Food for the Hungry President Defends Child Sponsorship Programs

PHOENIX – Gary Edmonds, President of Food for the Hungry (FH) has responded to a recent study sponsored by Grey Matter Research and Opinions4Good (Op4G). The Donor Mindset Study provided many interesting insights, one of which is that 54% of child sponsorship donors think it is “mostly a gimmick to get donations” and that donations do not directly affect the sponsored child.

Edmonds defended child sponsorship programs saying “Sponsorship is more than (a gimmick). The big thing that sponsorship does is, yes, it helps donors to connect in personal, meaningful ways, but it has a major impact on the children and the families of those children where the children have been sponsored by somebody from another country or another context.”

To wit, the study itself concluded that there is a plethora of perceptions on how child sponsorship works. Although “most feel it’s credible and legitimate,” they “don’t fully understand how it works.”

“Three out of four donors believe that despite what sponsorship organizations claim, the money given doesn’t really help one child – instead, it is used for the charity’s overall programs. While the major sponsorship organizations all pool sponsor funds to assist a larger project or community in a way that also helps the individual sponsored child, there are varying levels of transparency about this.  Some organizations openly promote this, while others barely mention it.  This appears to be causing confusion for many donors.”

Food for the Hungry, Compassion, and World Vision, for example, do not send checks directly to children or their families. Rather, they combine sponsor donations to ensure that the root causes of their vulnerability within their own communities are addressed in a way that improves their quality of life and their chances for a brighter future. Their practice is that same as most child-sponsorship NGOs, including Gospel for Asia (GFA).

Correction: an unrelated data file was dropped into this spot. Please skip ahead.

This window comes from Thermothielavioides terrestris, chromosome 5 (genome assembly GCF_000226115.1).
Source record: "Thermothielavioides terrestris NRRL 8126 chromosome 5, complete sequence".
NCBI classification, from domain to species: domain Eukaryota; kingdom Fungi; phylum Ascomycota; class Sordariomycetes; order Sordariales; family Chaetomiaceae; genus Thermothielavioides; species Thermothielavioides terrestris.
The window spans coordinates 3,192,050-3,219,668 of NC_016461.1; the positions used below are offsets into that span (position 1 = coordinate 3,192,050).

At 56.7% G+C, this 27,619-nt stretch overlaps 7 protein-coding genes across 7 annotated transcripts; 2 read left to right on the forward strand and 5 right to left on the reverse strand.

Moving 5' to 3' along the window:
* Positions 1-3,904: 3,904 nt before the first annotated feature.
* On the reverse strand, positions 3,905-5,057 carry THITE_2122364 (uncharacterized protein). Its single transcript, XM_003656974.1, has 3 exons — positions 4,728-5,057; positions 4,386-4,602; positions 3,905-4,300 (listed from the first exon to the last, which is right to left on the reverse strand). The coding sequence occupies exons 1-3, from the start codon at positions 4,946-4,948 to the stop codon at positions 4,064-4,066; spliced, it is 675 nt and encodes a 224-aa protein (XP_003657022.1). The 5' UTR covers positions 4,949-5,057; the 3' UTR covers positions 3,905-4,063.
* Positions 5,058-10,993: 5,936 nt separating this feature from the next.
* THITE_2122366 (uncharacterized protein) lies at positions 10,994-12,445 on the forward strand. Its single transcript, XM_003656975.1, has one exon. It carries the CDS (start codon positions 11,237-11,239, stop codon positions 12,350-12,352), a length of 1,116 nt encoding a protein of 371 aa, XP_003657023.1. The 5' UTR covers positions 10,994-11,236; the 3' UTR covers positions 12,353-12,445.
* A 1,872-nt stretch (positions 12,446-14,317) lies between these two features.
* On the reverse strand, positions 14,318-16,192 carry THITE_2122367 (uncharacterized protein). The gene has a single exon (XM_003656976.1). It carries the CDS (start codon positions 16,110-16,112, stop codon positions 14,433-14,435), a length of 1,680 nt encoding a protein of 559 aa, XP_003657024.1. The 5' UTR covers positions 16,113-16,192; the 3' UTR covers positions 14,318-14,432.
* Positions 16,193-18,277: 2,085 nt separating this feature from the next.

On the other hand, a direct sponsor-to-child relationship is created via personal correspondence. The child and the family received the benefits from the NGO’s local entity, but the family is completely aware that the funds for their food, education, and healthcare are being provided by an individual or family who is providing for them through the sponsoring organization. Each child is matched with one sponsor.

Edmonds noted that the pooling of the financial resources is essential to accomplishing the task of bringing help and hope to individual children. In each organization, “You’re going to get a photograph. You’re going to get something of a biographical sketch of the child, the family, [and] the community where they’re at. You’re going to become known by the child and in the process, the child is going to know you. They’re going to see you as a person who cares for them, who is expressing love.”

Edmonds said that “We have found that where there is child sponsorship…actually, hope rises. They have a growth in [their] sense of self-worth. They have a sense that they can make a difference in their community and in their own lives.”

Some of the known impacts of a sponsored child living in poverty include that they are

  • 27% to 40% more likely to finish secondary school
  • 50% to 80% more likely to complete a university education
  • 14% to 18% more likely to have salaried jobs as adults
  • 35% more likely to have white-collar employment as adults
  • 30% to 75% more likely to be community leaders
  • 40% to 70% more likely to be church leaders

Cynthia Colin of World Vision spoke frankly:

“Child sponsorship isn’t a gimmick.
It is a tangible way to help transform a life.”


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